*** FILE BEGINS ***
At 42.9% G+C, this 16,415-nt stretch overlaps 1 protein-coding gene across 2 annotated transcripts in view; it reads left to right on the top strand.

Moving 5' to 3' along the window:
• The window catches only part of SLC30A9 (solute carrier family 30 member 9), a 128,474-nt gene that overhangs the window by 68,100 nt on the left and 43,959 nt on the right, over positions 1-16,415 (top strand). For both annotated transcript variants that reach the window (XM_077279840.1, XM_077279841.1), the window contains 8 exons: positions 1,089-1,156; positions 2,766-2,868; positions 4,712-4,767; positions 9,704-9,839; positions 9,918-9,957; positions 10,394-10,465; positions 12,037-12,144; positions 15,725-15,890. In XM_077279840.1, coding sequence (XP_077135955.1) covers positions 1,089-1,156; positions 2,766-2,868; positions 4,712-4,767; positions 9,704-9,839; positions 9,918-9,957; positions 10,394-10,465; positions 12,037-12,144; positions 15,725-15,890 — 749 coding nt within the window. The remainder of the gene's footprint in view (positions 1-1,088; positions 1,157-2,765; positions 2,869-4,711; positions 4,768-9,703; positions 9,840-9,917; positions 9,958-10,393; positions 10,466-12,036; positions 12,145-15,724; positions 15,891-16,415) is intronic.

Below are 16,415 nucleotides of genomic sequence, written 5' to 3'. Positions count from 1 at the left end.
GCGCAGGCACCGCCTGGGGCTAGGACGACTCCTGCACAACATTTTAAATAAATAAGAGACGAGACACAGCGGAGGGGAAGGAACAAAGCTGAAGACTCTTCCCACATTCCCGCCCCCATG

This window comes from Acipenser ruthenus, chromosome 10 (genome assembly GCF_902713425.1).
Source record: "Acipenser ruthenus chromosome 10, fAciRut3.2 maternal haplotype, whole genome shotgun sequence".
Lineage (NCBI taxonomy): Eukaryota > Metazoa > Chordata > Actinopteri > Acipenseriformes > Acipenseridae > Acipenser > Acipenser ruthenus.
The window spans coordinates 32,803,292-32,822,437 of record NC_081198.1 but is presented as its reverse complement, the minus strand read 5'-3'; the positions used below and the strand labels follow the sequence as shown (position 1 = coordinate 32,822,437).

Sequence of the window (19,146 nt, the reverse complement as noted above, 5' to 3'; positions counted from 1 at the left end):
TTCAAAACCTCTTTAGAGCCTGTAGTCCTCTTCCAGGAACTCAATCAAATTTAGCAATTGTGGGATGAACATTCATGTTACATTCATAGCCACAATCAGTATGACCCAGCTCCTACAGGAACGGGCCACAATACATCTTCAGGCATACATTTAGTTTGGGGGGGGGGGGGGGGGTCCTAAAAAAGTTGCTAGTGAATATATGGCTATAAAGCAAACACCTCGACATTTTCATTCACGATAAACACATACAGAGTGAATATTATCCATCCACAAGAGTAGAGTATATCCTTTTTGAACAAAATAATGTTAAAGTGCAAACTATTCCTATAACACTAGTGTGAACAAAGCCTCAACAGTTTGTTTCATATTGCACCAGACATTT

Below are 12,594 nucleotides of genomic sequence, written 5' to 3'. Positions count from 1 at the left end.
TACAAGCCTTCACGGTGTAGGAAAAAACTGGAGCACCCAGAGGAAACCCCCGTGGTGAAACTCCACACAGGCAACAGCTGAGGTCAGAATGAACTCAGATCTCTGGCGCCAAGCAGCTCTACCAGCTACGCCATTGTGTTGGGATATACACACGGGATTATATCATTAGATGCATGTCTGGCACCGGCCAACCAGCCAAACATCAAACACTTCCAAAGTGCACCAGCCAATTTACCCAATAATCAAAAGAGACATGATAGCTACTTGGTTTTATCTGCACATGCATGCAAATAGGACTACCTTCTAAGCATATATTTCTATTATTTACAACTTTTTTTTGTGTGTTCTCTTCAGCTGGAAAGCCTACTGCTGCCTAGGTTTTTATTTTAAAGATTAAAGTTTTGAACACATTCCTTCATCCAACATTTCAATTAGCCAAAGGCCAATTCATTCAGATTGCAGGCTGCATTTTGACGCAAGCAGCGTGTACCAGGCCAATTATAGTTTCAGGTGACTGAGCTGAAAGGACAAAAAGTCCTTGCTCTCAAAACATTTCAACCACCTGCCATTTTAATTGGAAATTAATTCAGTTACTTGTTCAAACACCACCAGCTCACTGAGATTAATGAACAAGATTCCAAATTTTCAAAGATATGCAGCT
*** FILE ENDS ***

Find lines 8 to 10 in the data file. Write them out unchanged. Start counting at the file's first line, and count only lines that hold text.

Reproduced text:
Lineage (NCBI taxonomy): Eukaryota > Metazoa > Chordata > Actinopteri > Acipenseriformes > Acipenseridae > Acipenser > Acipenser ruthenus.
The window spans coordinates 32,803,292-32,822,437 of record NC_081198.1 but is presented as its reverse complement, the minus strand read 5'-3'; the positions used below and the strand labels follow the sequence as shown (position 1 = coordinate 32,822,437).

Sequence of the window (19,146 nt, the reverse complement as noted above, 5' to 3'; positions counted from 1 at the left end):